Pop culture obsessives writing for the pop culture obsessed.
Pop culture obsessives writing for the pop culture obsessed.

Steven Spielberg to direct the film adaptation of Ready Player One

Illustration for article titled Steven Spielberg to direct the film adaptation of iReady Player One/i

When news broke last year that screenwriter Zak Penn had been tapped by Warner Brothers to adapt Ernest Cline’s best-selling Ready Player One to film, rumors began swirling about high-profile directors looking to helm the movie. Said rumormongers apparently weren’t kidding around, as it’s been announced that Steven Spielberg will be throwing his considerable skills and cachet behind Cline’s elaborate nerd culture scavenger hunt of a story, just as soon as he finishes working on The BFG. In hindsight, it’s a natural fit; the novel’s focus on adventure, technology, and an almost overwhelming sense of nostalgia places it firmly in the famous dinosaur hunter’s directorial wheelhouse.


As with all books published since 2006, Ready Player One takes place in a dystopia; in this case, it’s one where people hide from their miserable lives and a ruined economy by playing in a virtual reality realm known as OASIS. Protagonist Wade Watts spends his time hunting OASIS for clues to the grand mystery buried in the heart of the game, a massive Easter-egg hunt with untold wealth and power as its prize. Along the way, he has to navigate a maze of clues that covers just about every beloved nerd icon from the last 30 years, including Spielberg himself.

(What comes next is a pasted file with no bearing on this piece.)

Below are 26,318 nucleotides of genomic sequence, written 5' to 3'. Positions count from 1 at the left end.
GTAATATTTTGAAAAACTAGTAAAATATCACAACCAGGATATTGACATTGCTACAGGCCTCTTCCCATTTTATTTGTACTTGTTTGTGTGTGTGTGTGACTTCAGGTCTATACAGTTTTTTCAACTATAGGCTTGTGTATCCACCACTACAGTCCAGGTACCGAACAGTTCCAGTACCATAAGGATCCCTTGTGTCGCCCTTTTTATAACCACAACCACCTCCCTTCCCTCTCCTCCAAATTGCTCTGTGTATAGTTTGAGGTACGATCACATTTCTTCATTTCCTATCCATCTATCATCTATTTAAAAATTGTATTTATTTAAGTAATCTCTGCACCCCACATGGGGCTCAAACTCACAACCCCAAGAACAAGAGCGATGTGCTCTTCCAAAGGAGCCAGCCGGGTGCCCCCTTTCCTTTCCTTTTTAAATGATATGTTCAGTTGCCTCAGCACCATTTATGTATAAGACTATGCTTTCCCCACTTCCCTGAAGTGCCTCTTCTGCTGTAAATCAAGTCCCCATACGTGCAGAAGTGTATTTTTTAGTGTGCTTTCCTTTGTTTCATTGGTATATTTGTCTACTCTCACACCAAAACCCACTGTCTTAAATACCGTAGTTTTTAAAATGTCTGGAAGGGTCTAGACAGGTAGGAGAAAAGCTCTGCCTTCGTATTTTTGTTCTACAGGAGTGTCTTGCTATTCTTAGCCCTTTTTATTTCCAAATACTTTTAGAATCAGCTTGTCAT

Warner Bros. seems confident that it’ll be able to line up the rights to the myriad nerd referencesranging from classic video games like Asteroids to beloved ’80s teen fare like WarGamesthat are peppered throughout the book’s plot, citing its success with the pop culture smorgasbord of The Lego Movie. Among many, many other things, that means viewers might have a chance to see Steven Spielberg direct a sequence set in the classic Dungeons And Dragons location The Tomb Of Horrorsa key location in the book’s early plot. That’s a concept so deliciously nerdy, it could retroactively erase the shame of the much-loathed 2000 Dungeons And Dragons movie once and for all.

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